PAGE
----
You may or may not agree with Yahoo agreeing to a US government request to scan every incoming email to search for specific information of interest to the NSA or FBI, and it’s failure to put up a fight, but you should surely be concerned that the initiative was apparently undertaken without consulting with Yahoo’s own security team.
And, according to a report in The Intercept, the snooping code was implemented in such a way that it could have allowed a hacker to “basically read everyone’s Yahoo mail”:
Alex Stamos, Yahoo’s former information security chief who Reuters reported left the company after finding out about its cooperation with the U.S. government’s scanning mandate, is said to have taken particular issue with how poorly the scanning tool was installed. “He was especially offended that he was not looped in on the decision,” said the ex-Yahoo source. “The program that was installed for interception was very carelessly implemented, in a way that if someone like an outside hacker got control of it, they could have basically read everyone’s Yahoo mail,” something the source attributed to “the fact that it was installed without any security review.”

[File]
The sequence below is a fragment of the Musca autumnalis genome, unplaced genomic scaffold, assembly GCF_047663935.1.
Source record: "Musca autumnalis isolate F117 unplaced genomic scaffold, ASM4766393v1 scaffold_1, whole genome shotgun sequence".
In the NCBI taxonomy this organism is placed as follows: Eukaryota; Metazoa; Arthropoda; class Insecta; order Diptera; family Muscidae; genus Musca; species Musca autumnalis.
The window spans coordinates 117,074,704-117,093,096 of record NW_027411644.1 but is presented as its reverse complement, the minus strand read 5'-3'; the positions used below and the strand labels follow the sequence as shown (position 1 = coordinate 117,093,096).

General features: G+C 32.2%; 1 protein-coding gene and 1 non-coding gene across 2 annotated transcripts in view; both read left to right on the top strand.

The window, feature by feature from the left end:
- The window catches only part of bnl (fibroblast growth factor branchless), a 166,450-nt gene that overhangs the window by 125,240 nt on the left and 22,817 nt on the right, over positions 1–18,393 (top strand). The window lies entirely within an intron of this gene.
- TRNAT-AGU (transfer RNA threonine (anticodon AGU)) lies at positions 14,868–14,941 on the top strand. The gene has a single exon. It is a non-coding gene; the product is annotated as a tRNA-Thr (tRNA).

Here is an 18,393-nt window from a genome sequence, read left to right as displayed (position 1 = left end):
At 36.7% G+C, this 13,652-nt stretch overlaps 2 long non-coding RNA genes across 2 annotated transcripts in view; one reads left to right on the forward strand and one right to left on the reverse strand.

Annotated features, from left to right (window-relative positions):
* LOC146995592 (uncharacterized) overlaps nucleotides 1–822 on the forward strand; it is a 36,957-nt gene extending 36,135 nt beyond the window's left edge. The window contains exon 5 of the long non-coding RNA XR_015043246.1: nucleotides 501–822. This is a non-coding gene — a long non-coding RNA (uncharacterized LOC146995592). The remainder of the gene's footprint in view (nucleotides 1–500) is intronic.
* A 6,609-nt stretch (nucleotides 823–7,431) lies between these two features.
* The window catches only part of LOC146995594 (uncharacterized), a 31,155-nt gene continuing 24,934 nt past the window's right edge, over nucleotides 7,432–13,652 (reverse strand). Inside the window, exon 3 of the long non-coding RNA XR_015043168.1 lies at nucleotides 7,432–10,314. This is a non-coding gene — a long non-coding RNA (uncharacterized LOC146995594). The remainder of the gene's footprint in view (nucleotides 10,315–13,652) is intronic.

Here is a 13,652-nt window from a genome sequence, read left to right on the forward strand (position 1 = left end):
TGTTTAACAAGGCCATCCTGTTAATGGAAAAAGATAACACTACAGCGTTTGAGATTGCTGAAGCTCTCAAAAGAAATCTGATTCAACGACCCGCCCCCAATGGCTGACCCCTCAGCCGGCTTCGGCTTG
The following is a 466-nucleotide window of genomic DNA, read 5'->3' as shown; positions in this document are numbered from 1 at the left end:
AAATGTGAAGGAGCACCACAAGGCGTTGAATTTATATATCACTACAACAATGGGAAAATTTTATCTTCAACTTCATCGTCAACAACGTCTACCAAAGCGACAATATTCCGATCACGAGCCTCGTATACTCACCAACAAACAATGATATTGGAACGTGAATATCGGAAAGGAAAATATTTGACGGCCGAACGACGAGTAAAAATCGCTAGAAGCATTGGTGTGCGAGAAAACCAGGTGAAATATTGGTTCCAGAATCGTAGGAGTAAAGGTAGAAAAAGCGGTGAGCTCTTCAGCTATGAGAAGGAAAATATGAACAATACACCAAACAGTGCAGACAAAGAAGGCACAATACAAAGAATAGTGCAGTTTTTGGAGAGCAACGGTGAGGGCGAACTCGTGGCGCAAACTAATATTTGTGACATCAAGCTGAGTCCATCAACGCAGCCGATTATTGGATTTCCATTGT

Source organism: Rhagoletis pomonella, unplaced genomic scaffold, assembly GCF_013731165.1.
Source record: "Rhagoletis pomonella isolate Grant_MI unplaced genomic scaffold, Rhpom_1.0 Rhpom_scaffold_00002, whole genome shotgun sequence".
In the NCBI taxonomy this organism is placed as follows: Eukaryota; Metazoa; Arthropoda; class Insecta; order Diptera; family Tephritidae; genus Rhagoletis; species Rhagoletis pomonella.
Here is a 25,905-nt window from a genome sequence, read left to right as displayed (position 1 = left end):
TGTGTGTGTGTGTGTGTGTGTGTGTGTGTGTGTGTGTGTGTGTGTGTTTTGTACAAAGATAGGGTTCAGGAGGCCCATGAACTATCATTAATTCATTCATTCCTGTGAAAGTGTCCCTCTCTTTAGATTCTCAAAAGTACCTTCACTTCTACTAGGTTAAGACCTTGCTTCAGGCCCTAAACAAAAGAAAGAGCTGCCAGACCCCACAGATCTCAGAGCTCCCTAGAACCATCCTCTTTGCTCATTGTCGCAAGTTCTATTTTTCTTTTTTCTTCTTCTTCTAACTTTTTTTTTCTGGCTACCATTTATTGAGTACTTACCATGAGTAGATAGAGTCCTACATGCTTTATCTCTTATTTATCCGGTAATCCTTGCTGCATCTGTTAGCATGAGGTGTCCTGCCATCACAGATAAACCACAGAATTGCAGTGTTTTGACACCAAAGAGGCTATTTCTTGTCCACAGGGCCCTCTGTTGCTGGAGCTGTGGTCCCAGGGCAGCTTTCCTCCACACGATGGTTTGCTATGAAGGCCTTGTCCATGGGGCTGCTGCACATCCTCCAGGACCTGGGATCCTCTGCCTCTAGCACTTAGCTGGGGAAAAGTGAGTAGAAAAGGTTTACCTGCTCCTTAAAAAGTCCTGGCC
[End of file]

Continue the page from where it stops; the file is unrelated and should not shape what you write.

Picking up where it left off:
“Standard protocol on the security team,” the ex-Yahoo source explained, “is to open a security issue and assign it to the team responsible for that component, in this case Mail, saying you have to fix this within 24-48 hours,” due to its severity. “At that point [Yahoo Mail] would have had to explain to [them] why they didn’t have to fix this, which was because they had installed it.” But the source says that after the security team raised an alarm over the email scanning, still thinking it was the work of an outside hacker and not their coworkers, the complaint suddenly went missing from Yahoo’s internal tracker: “I looked for the issue and I couldn’t find it,” said the Yahoo alum. “I assume it was deleted.”
If we’re to believe the media reports, Yahoo CEO Marissa Mayer green lit the surveillance without consulting her security team, and – from the sound of things – there was an attempt to keep the company’s security experts out of the loop even after they uncovered the suspicious code.
Is it any wonder that Alex Stamos quit?
Like I said, it’s high time you closed your Yahoo account.
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